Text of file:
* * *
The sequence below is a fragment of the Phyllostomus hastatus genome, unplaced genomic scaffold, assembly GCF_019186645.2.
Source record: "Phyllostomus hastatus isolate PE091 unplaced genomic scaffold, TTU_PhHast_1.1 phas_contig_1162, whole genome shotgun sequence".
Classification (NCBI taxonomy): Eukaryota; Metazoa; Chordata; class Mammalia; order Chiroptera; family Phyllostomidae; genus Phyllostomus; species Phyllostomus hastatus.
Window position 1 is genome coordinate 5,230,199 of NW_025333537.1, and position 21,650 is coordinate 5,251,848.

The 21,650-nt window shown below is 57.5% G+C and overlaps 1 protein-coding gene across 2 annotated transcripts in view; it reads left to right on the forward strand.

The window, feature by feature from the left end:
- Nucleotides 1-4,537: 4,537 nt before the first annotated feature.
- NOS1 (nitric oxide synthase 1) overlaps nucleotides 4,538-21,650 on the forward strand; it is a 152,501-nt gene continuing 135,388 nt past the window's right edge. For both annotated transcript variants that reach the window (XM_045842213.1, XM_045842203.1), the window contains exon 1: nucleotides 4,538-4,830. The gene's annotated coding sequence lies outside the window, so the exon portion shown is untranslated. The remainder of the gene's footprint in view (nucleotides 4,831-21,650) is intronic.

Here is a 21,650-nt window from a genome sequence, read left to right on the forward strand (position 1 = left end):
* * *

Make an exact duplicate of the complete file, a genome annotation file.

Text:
The sequence below is a fragment of the Phyllostomus hastatus genome, unplaced genomic scaffold, assembly GCF_019186645.2.
Source record: "Phyllostomus hastatus isolate PE091 unplaced genomic scaffold, TTU_PhHast_1.1 phas_contig_1162, whole genome shotgun sequence".
Classification (NCBI taxonomy): Eukaryota; Metazoa; Chordata; class Mammalia; order Chiroptera; family Phyllostomidae; genus Phyllostomus; species Phyllostomus hastatus.
Window position 1 is genome coordinate 5,230,199 of NW_025333537.1, and position 21,650 is coordinate 5,251,848.

The 21,650-nt window shown below is 57.5% G+C and overlaps 1 protein-coding gene across 2 annotated transcripts in view; it reads left to right on the forward strand.

The window, feature by feature from the left end:
- Nucleotides 1-4,537: 4,537 nt before the first annotated feature.
- NOS1 (nitric oxide synthase 1) overlaps nucleotides 4,538-21,650 on the forward strand; it is a 152,501-nt gene continuing 135,388 nt past the window's right edge. For both annotated transcript variants that reach the window (XM_045842213.1, XM_045842203.1), the window contains exon 1: nucleotides 4,538-4,830. The gene's annotated coding sequence lies outside the window, so the exon portion shown is untranslated. The remainder of the gene's footprint in view (nucleotides 4,831-21,650) is intronic.

Here is a 21,650-nt window from a genome sequence, read left to right on the forward strand (position 1 = left end):